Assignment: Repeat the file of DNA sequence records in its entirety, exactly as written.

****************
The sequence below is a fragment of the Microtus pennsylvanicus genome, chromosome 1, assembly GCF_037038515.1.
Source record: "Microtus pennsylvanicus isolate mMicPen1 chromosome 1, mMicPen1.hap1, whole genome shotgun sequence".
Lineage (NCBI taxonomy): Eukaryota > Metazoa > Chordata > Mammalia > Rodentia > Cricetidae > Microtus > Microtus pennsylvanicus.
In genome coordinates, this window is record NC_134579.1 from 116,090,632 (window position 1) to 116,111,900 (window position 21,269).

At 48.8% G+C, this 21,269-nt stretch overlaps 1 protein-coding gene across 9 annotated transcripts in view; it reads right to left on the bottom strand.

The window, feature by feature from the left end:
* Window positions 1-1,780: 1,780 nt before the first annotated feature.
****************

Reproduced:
The sequence below is a fragment of the Microtus pennsylvanicus genome, chromosome 1, assembly GCF_037038515.1.
Source record: "Microtus pennsylvanicus isolate mMicPen1 chromosome 1, mMicPen1.hap1, whole genome shotgun sequence".
Lineage (NCBI taxonomy): Eukaryota > Metazoa > Chordata > Mammalia > Rodentia > Cricetidae > Microtus > Microtus pennsylvanicus.
In genome coordinates, this window is record NC_134579.1 from 116,090,632 (window position 1) to 116,111,900 (window position 21,269).

At 48.8% G+C, this 21,269-nt stretch overlaps 1 protein-coding gene across 9 annotated transcripts in view; it reads right to left on the bottom strand.

The window, feature by feature from the left end:
* Window positions 1-1,780: 1,780 nt before the first annotated feature.